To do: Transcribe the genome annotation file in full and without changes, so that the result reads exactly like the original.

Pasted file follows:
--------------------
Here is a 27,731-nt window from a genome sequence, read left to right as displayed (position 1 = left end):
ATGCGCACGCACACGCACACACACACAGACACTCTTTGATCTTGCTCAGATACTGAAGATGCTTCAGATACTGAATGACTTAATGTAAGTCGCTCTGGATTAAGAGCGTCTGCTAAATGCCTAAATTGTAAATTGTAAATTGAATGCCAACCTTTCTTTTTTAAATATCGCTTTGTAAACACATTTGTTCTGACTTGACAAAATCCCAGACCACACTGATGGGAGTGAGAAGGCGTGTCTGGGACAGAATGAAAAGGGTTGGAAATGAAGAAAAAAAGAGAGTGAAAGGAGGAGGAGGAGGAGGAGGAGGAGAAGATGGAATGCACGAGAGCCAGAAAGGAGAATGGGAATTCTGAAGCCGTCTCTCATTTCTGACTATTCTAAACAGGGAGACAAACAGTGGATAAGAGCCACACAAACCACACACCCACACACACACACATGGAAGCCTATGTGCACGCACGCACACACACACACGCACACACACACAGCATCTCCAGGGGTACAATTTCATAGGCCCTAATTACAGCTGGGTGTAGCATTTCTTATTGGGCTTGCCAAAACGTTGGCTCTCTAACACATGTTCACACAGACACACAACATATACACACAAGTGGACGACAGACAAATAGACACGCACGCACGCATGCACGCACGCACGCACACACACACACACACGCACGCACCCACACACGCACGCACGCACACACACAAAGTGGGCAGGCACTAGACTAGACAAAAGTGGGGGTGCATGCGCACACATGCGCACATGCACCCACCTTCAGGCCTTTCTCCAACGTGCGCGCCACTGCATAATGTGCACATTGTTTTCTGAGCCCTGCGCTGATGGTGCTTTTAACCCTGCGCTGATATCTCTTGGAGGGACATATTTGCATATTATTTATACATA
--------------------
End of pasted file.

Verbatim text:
Here is a 27,731-nt window from a genome sequence, read left to right as displayed (position 1 = left end):
ATGCGCACGCACACGCACACACACACAGACACTCTTTGATCTTGCTCAGATACTGAAGATGCTTCAGATACTGAATGACTTAATGTAAGTCGCTCTGGATTAAGAGCGTCTGCTAAATGCCTAAATTGTAAATTGTAAATTGAATGCCAACCTTTCTTTTTTAAATATCGCTTTGTAAACACATTTGTTCTGACTTGACAAAATCCCAGACCACACTGATGGGAGTGAGAAGGCGTGTCTGGGACAGAATGAAAAGGGTTGGAAATGAAGAAAAAAAGAGAGTGAAAGGAGGAGGAGGAGGAGGAGGAGGAGAAGATGGAATGCACGAGAGCCAGAAAGGAGAATGGGAATTCTGAAGCCGTCTCTCATTTCTGACTATTCTAAACAGGGAGACAAACAGTGGATAAGAGCCACACAAACCACACACCCACACACACACACATGGAAGCCTATGTGCACGCACGCACACACACACACGCACACACACACAGCATCTCCAGGGGTACAATTTCATAGGCCCTAATTACAGCTGGGTGTAGCATTTCTTATTGGGCTTGCCAAAACGTTGGCTCTCTAACACATGTTCACACAGACACACAACATATACACACAAGTGGACGACAGACAAATAGACACGCACGCACGCATGCACGCACGCACGCACACACACACACACACGCACGCACCCACACACGCACGCACGCACACACACAAAGTGGGCAGGCACTAGACTAGACAAAAGTGGGGGTGCATGCGCACACATGCGCACATGCACCCACCTTCAGGCCTTTCTCCAACGTGCGCGCCACTGCATAATGTGCACATTGTTTTCTGAGCCCTGCGCTGATGGTGCTTTTAACCCTGCGCTGATATCTCTTGGAGGGACATATTTGCATATTATTTATACATA